https://scholarworks.umass.edu/cgi/viewcontent.cgi?article=1269&context=pare
Many authors suggest examining so-called adjusted residuals, or Pearson residuals, or standardized adjusted residuals. These standardized residues can then be used to check whether the observed and expected value in the population may actually be different.
In your contingency table, the adjusted residuals appear to be higher for level (1) of Experimental Condition. At a 95% confidence level, if the value is greater than 1.96 or less than -1.96, it could be considered significantly different, but since we are doing this for each cell, we actually have a big risk in taking the wrong decision. To adjust for this multiple test, we would have to adjust the significance level by dividing the original level of 0.05 by the number of tests we perform (in this case the number of cells [R x C]). We should therefore consider a significance of 0.05 / 6 = 0.00833, which would correspond to a critical value of 2.63826 (or less than -2.63826).
This is known as the Bonferroni correction. To determine this critical value and the adjusted p-value for the z-value = 2.52435 (sig.0ff) for Experimental Condition level (1), take a look at this screenshot of some formulas in Excel.
p-value adjusted.PNG
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Cheers,
Maurizio
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by tutkuoztel » Tue Sep 29, 2020 10:35 am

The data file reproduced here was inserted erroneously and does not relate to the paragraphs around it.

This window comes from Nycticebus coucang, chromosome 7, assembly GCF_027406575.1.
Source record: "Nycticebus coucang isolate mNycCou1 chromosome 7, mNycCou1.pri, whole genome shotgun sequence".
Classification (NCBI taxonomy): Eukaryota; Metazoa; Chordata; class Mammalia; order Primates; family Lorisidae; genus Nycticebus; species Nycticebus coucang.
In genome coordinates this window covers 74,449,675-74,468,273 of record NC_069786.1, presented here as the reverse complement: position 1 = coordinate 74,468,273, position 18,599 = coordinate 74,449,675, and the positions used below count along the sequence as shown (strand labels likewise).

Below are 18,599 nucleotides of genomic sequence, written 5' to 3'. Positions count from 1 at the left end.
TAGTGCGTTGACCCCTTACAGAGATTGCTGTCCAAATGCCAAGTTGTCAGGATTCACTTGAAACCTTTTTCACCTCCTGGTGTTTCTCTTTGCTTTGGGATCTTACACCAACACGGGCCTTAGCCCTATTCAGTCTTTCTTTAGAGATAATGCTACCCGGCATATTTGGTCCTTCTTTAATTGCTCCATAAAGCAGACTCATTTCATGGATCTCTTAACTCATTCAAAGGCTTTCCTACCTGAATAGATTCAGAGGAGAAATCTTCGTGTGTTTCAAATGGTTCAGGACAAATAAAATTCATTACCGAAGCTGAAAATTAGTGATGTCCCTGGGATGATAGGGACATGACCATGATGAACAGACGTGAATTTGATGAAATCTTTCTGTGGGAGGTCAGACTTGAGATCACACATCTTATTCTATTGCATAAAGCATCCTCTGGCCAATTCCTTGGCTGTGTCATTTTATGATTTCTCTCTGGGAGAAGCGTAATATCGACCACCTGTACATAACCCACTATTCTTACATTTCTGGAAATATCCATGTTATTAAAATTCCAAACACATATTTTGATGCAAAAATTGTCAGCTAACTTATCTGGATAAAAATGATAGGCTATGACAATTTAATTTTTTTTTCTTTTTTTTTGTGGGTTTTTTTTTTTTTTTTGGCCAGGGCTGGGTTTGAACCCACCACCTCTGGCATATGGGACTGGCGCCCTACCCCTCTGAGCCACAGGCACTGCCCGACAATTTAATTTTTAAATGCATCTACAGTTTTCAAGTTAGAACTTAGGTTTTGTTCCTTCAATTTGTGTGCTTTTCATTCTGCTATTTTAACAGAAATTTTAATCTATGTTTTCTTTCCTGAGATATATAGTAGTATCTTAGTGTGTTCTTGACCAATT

Dear @MAgojam,

thank you so much for your support and help. I recently read in IBM's webpage that cells involving more than one subscript depicts a significant difference from all those other cells which are represented by those subscripts. I leave the link below:

https://www.ibm.com/support/knowledgecenter/en/SSLVMB_24.0.0/spss/tables/sig_tests_colprop_ex.html

Do you think I miss something? Or is my case that I outlined in my above post differs from that is described in the link?

Thank you so much, tutku

ps: I am aware that this post has nothing to do with jamovi, but when I saw the "statistics discussions" title, it made me think that I could post stuff from other platforms than Jamovi as well. sorry for the misunderstanding, I will not repeat it :)

best regards, tutku
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by MAgojam » Wed Sep 30, 2020 1:39 am

Hi, @tutkuoztel.
If from the menu you select Analyze> Tables> Custom Tables ... with your data, in output you get as in this screenshot:
Capture.PNG
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Pairs of columns are compared in each set of tests, and Bonferroni adjustments are used to adjust the significance values. For each significant pair, the key of the smaller category is placed under the category with the larger proportion. (as reported on the link page).

If you select Analyze> Descriptive Statistics> Cross Tables from the ...
for your output data, (see footnote to contingency table) this should be reported:
"Each subscript letter denotes a subset of Experimental Condition categories whose column proportions do not differ significantly from each other at level .05".

Cheers,
Maurizio